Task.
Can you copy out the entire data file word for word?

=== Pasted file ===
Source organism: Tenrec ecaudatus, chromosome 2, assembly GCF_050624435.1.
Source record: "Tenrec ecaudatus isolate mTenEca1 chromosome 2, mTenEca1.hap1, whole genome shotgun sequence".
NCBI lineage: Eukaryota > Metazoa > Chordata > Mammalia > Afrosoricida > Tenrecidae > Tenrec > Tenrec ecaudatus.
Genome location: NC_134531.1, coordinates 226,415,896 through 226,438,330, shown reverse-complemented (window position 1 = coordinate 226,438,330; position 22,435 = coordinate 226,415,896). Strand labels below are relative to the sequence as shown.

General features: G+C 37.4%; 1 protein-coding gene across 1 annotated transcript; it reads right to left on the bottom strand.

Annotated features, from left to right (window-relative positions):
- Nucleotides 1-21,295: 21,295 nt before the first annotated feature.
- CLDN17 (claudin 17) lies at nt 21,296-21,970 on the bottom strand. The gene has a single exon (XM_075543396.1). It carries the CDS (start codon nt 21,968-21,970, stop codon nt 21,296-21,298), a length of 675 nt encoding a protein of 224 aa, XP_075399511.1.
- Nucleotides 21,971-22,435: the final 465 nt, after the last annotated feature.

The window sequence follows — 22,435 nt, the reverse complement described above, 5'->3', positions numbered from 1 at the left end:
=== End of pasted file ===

Source organism: Tenrec ecaudatus, chromosome 2, assembly GCF_050624435.1.
Source record: "Tenrec ecaudatus isolate mTenEca1 chromosome 2, mTenEca1.hap1, whole genome shotgun sequence".
NCBI lineage: Eukaryota > Metazoa > Chordata > Mammalia > Afrosoricida > Tenrecidae > Tenrec > Tenrec ecaudatus.
Genome location: NC_134531.1, coordinates 226,415,896 through 226,438,330, shown reverse-complemented (window position 1 = coordinate 226,438,330; position 22,435 = coordinate 226,415,896). Strand labels below are relative to the sequence as shown.

General features: G+C 37.4%; 1 protein-coding gene across 1 annotated transcript; it reads right to left on the bottom strand.

Annotated features, from left to right (window-relative positions):
- Nucleotides 1-21,295: 21,295 nt before the first annotated feature.
- CLDN17 (claudin 17) lies at nt 21,296-21,970 on the bottom strand. The gene has a single exon (XM_075543396.1). It carries the CDS (start codon nt 21,968-21,970, stop codon nt 21,296-21,298), a length of 675 nt encoding a protein of 224 aa, XP_075399511.1.
- Nucleotides 21,971-22,435: the final 465 nt, after the last annotated feature.

The window sequence follows — 22,435 nt, the reverse complement described above, 5'->3', positions numbered from 1 at the left end: